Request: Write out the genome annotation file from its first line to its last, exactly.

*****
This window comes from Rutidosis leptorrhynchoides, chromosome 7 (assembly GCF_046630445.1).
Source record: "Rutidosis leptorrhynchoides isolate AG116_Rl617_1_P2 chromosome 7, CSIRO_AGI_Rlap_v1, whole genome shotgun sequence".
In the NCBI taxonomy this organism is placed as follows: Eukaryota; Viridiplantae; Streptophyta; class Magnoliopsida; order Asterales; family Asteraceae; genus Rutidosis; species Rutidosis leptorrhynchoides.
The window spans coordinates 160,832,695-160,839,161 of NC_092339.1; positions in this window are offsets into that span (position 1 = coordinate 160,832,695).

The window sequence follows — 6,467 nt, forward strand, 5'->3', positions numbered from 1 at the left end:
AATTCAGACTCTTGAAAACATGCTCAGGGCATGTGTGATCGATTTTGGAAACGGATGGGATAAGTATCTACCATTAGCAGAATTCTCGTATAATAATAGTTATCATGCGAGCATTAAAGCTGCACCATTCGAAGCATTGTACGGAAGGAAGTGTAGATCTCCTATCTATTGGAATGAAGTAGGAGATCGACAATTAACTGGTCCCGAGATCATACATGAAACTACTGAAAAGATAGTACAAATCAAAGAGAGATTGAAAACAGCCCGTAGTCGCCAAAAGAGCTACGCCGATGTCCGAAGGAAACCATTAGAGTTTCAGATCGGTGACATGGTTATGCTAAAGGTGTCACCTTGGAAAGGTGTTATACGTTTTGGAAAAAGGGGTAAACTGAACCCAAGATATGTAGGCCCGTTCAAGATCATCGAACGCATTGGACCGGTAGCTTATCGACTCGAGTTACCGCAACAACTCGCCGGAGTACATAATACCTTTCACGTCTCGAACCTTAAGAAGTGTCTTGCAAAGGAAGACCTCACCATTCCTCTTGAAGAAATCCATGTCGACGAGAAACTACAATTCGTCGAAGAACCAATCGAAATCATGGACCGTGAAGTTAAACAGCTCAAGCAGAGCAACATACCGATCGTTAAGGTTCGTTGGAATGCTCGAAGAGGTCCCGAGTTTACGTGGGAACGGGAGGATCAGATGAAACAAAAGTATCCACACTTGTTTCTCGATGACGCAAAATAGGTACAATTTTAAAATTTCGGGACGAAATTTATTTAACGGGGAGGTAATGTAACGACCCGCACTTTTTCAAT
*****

This window comes from Rutidosis leptorrhynchoides, chromosome 7 (assembly GCF_046630445.1).
Source record: "Rutidosis leptorrhynchoides isolate AG116_Rl617_1_P2 chromosome 7, CSIRO_AGI_Rlap_v1, whole genome shotgun sequence".
In the NCBI taxonomy this organism is placed as follows: Eukaryota; Viridiplantae; Streptophyta; class Magnoliopsida; order Asterales; family Asteraceae; genus Rutidosis; species Rutidosis leptorrhynchoides.
The window spans coordinates 160,832,695-160,839,161 of NC_092339.1; positions in this window are offsets into that span (position 1 = coordinate 160,832,695).

The window sequence follows — 6,467 nt, forward strand, 5'->3', positions numbered from 1 at the left end:
AATTCAGACTCTTGAAAACATGCTCAGGGCATGTGTGATCGATTTTGGAAACGGATGGGATAAGTATCTACCATTAGCAGAATTCTCGTATAATAATAGTTATCATGCGAGCATTAAAGCTGCACCATTCGAAGCATTGTACGGAAGGAAGTGTAGATCTCCTATCTATTGGAATGAAGTAGGAGATCGACAATTAACTGGTCCCGAGATCATACATGAAACTACTGAAAAGATAGTACAAATCAAAGAGAGATTGAAAACAGCCCGTAGTCGCCAAAAGAGCTACGCCGATGTCCGAAGGAAACCATTAGAGTTTCAGATCGGTGACATGGTTATGCTAAAGGTGTCACCTTGGAAAGGTGTTATACGTTTTGGAAAAAGGGGTAAACTGAACCCAAGATATGTAGGCCCGTTCAAGATCATCGAACGCATTGGACCGGTAGCTTATCGACTCGAGTTACCGCAACAACTCGCCGGAGTACATAATACCTTTCACGTCTCGAACCTTAAGAAGTGTCTTGCAAAGGAAGACCTCACCATTCCTCTTGAAGAAATCCATGTCGACGAGAAACTACAATTCGTCGAAGAACCAATCGAAATCATGGACCGTGAAGTTAAACAGCTCAAGCAGAGCAACATACCGATCGTTAAGGTTCGTTGGAATGCTCGAAGAGGTCCCGAGTTTACGTGGGAACGGGAGGATCAGATGAAACAAAAGTATCCACACTTGTTTCTCGATGACGCAAAATAGGTACAATTTTAAAATTTCGGGACGAAATTTATTTAACGGGGAGGTAATGTAACGACCCGCACTTTTTCAAT